Anti-sport specificity

November 30, 2008

My big project in my business class this semester was to create a business and make a business plan and do a couple presentations on it (elevator speech + presentation to investors). Anyways my group decided on creating a fitness company that specialized in training athletes. A few times during our conversations both amongst ourselves and with our professor, the subject of training and sport specificity came up. The general idea out there is that there are certain special exercises that you only do with athletes of a given sport because it mimics the sporting activity somehow. (When I used to train to play baseball, I thought the same thing, and that these exercises were somehow “magical” because they were specific to actions encountered in baseball).

Knowing what I know now, I was wrong!

Here’s the thing, anything an athlete does in the gym falls under general physical preparedness (GPP). Any strength training is purely GPP (unless they’re a powerlfiter or Olympic weightlifter)…obviously in field or court sports, sprinting can be specific.

Bench pressing = GPP

Bench pressing = GPP

The other thing is the idea that there are special exercises for athletes in certain sports. This comes from the idea that performing an exercise that closely mimics a specific sporting movement with weight will make you more powerful in the actual sporting movement in competition. Something I learned early in my time at SST a couple summers back was that adding load to a sport specific pattern (eg. throwing a med ball like a baseball) causes an altered motor pattern. That means that with the added weight, the nervous system doesn’t fire the muscles the same as in the actual sporting movement. Strike One.

Also here’s where we have a slippery slope: can sport specificity lead to imbalances??

At first glance the idea of using sport specific exercises seems like a good idea because the athlete will be spending more time practicing the movement desired in competition (with load no less). However between games and practices (especially at higher levels and in year-round team programs), the athlete is getting an ample amount of repetition of sporting movements, so the giving them exercises that mimic these sport movements ends up feeding this imbalance. In the spring I remember listening to Karen Wood, the University of Oklahoma volleyball strength coach, and she talked about how after the season is finished and off-season training resumes, they do not quarter squat; they deep squat. She said that in volleyball so much of the sport is performed in a quarter squat position, that she had players perform full squats in the off-season to restore balance. I thought this was bang on! A sport specific approach would have dictated that these girls just do quarter squats since thats what they encounter in competition, but this would just increase any quad dominance. So much for reducing injury risk…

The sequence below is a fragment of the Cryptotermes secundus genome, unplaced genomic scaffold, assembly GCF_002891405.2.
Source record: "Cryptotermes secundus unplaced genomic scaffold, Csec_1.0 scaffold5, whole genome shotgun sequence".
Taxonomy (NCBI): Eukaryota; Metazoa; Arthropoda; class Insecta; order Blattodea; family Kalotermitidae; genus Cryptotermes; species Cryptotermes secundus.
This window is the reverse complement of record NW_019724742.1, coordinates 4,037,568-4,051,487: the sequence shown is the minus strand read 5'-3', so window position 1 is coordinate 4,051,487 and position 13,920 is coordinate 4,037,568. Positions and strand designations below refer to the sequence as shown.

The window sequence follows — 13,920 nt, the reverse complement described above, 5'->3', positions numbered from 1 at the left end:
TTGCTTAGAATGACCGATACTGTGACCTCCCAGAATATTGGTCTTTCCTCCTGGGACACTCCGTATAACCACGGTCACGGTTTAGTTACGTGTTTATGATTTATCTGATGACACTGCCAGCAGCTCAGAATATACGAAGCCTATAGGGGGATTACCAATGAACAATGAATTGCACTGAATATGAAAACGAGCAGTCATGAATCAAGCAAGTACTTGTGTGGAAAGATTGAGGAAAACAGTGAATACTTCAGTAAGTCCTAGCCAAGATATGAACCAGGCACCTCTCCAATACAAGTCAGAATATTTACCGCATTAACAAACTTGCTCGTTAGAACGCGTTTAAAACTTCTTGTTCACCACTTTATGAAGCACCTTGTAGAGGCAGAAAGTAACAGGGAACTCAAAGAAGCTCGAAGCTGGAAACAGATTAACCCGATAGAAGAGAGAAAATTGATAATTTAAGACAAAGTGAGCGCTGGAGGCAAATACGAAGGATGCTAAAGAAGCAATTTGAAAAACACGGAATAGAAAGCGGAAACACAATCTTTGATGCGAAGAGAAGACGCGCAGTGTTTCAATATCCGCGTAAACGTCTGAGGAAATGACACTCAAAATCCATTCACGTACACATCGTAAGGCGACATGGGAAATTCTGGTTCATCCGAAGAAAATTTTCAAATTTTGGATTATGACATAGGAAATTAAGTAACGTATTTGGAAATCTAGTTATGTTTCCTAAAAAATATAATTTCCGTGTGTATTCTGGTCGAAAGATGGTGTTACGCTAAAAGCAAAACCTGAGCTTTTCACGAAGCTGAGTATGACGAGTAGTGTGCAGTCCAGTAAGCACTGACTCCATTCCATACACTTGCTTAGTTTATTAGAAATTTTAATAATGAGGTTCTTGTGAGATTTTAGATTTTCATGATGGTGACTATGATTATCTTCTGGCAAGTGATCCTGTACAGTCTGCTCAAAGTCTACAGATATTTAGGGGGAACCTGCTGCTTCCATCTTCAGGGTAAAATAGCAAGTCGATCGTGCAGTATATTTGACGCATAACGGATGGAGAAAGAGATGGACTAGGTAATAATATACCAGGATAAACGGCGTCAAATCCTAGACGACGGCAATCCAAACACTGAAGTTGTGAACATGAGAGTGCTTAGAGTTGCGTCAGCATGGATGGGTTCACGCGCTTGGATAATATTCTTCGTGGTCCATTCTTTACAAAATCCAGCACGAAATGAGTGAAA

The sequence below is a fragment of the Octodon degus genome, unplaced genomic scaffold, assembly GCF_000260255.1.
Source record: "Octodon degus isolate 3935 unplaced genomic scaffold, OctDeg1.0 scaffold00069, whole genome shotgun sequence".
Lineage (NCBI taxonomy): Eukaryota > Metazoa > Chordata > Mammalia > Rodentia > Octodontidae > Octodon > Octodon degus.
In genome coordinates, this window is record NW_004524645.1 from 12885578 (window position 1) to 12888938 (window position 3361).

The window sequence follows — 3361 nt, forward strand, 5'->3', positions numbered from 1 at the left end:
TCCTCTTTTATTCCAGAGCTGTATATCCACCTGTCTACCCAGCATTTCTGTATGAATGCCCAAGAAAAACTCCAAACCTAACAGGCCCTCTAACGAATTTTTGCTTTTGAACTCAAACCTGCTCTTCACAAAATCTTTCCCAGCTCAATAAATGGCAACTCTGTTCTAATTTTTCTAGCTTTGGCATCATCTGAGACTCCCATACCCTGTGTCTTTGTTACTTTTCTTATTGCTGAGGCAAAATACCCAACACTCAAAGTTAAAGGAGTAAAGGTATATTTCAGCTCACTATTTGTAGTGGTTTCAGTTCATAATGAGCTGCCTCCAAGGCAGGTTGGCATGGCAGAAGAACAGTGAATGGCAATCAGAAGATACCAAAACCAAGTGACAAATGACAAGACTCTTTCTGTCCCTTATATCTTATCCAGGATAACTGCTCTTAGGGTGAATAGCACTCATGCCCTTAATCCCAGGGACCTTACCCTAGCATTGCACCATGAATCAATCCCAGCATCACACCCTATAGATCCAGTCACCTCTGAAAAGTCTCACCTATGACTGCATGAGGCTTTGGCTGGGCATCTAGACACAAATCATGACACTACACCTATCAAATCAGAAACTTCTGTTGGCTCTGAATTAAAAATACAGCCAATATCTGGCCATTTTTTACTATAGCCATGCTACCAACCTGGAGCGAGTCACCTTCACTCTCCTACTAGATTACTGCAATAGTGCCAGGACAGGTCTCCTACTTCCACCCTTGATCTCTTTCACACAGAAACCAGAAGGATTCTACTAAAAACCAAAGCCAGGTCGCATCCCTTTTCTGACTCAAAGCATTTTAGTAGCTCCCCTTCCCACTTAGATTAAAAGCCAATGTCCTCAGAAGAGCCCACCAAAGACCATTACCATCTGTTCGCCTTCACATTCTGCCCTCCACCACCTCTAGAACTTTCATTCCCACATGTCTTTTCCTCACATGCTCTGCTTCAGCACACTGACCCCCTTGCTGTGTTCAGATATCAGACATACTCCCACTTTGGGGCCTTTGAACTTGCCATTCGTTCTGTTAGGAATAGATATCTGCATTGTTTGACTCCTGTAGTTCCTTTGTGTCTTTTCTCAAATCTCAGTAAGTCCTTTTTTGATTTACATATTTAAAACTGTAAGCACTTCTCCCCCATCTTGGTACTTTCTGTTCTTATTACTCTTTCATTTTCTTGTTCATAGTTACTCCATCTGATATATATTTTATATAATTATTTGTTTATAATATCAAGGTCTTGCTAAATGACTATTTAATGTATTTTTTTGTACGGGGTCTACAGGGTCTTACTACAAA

Strike two.

The third strike is pretty straightforward. If an exercise worked to teach a baseball player how to produce force well, why would I withhold that exercise from a hockey player?? Muscles don’t know that they’re being trained for basketball or hockey or sumo wrestling. All they know is that a message is being sent to them telling them they need to contract an adequate amount of fibers to be able to do whatever is being asked of them. A common scenario that gets thrown around is you have to train the knee muscles for a soccer player. So for a baseball player or gymnast, it wouldn’t be important to do these exercises; they’re knees don’t have to be strong?? Strike three. Batter’s out.

The idea of sport specificity just doesn’t take everything into account. There’s more to improved athletic performance than performing sporting movements with weight in the hopes of creating improved strength in those movements.

CB

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2 Responses to “Anti-sport specificity”


  1. […] Random Thoughts Dec 5/08 5 12 2008 1. Earlier this week I wrote about the dangers of sport specific exercise. Here’s something that is also a common assumption of sport specific training: Should […]


  2. […] or “identical enough” (I’ve written about this before >> Anti-sport specificity […]


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